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Technical Translations: Going Back to the Source

by Jim Dulin

When Evansville, Indiana-based Mead Johnson Nutritionals recalled 4.6 million cans of baby formula it was not because the formula inside the can was bad – but rather the translated Spanish formula for mixing with water on the outside of the can was.

According to an Associated Press article in The Savannah Morning News, the company warned that the incorrect instructions could lead to “serious health problems and even death.”

How does this happen, one might ask? It’s more common than you might think. The International System of Units – or SI – is the metric system used in science, industry and medicine. But when a product is marketed and sold to the consumer in the United States, measurements are often converted from the laboratory into the more familiar US standard of pounds, tons, gallons, cups and teaspoons.

The problem begins when these measurements are converted back into metric without going to the original lab-sourced calculation. Since miles and kilometers are not the exact same distance and tablespoons and milliliters are not the exact same volume, rounding up or down when converting from one standard to the other is required. Go back and forth a couple of times, rounding up or down, and the calculation is now nowhere near what the original formula was.

You can get all of that right and still run into other problems in technical translation services that have nothing to do with measurements. A maintenance manual for an HVAC unit might include instructions to loosen bolts, take apart the filter compartment, clean everything with high pressure water, reassemble the compartment and replace the filter. Huh? In this instance, the term “replace” could mean “rinse clean the filter and put it back” – or it could mean “install a new filter.” Going back to the source – the manufacturer – is the only way to be sure.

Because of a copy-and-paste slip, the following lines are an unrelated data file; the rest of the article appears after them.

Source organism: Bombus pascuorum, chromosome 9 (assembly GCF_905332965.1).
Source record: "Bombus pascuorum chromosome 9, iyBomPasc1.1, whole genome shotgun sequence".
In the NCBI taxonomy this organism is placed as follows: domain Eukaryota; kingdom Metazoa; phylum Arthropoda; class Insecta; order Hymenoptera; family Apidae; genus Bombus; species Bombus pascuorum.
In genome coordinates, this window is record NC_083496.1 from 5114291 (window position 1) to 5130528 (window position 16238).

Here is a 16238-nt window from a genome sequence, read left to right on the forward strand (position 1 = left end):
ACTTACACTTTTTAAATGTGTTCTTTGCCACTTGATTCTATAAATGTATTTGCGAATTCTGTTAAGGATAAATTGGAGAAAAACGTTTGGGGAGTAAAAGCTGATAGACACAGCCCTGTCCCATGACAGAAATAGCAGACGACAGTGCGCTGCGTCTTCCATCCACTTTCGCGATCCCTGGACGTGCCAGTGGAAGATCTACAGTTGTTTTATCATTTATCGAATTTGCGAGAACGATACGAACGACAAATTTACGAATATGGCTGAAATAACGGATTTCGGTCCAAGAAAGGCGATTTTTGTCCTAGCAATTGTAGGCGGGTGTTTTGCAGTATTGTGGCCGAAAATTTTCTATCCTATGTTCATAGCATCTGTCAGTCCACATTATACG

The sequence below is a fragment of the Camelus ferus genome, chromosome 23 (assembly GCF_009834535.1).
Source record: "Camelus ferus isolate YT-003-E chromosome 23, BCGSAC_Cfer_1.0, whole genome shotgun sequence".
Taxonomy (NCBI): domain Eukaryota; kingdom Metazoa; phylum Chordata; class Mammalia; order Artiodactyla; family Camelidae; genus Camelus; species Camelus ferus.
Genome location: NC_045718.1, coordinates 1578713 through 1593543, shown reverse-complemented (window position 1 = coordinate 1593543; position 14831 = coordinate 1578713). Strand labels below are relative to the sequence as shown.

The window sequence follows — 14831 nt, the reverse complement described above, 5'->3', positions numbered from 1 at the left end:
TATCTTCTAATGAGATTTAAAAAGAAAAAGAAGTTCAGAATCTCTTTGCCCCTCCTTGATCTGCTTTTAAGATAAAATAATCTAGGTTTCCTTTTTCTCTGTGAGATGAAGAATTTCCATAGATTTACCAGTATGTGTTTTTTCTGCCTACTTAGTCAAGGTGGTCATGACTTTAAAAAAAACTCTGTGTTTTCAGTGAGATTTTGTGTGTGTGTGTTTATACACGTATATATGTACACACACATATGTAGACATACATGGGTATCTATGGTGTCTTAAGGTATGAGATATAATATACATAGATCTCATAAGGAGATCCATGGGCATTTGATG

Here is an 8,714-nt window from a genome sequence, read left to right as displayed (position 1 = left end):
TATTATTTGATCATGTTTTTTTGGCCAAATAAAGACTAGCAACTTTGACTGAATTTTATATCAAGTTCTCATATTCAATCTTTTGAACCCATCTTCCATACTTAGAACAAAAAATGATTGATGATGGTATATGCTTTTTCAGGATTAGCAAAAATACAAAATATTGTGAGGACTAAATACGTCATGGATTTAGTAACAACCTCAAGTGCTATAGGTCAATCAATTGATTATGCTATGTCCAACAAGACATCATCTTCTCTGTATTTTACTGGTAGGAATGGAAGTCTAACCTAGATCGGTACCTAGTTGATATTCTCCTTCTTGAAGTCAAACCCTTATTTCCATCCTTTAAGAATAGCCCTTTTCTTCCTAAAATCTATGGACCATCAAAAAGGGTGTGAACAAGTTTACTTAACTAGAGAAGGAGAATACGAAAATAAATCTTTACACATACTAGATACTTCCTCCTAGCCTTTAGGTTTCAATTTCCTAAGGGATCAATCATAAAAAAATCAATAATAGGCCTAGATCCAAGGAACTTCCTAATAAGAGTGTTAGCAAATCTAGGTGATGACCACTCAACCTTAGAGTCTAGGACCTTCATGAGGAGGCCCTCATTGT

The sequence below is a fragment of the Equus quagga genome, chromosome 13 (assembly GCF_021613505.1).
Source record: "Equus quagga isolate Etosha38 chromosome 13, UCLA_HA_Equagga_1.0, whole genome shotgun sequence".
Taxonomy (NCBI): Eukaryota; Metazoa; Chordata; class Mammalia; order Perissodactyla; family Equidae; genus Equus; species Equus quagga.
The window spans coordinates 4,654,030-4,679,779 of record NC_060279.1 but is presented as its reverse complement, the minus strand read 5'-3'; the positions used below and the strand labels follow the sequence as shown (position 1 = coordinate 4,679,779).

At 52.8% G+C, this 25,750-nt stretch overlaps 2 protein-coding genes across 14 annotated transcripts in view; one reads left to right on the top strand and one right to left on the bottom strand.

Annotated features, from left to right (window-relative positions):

Avoid your own can of worms: No matter how large or small the project, translations are always a team effort and the customer is an integral part of the team. A good project manager on the translation side of the equation will flag issues and clarify with the customer in advance of sending the document out to the industry expert translator. Conversely, the customer will recognize that a professional translation team periodically needs clarification and the customer will be ready to provide feedback in a timely manner. An open line of communication between customer and translation team ensures that the intent is unambiguous, accurate and on time. That’s why going back to the source is a formula for success in avoiding costly mistakes, embarrassing news stories and sometimes legal liability when translating technical documents. Contact us for a review of your technical document and find out if it needs editing before sending it out for translation.

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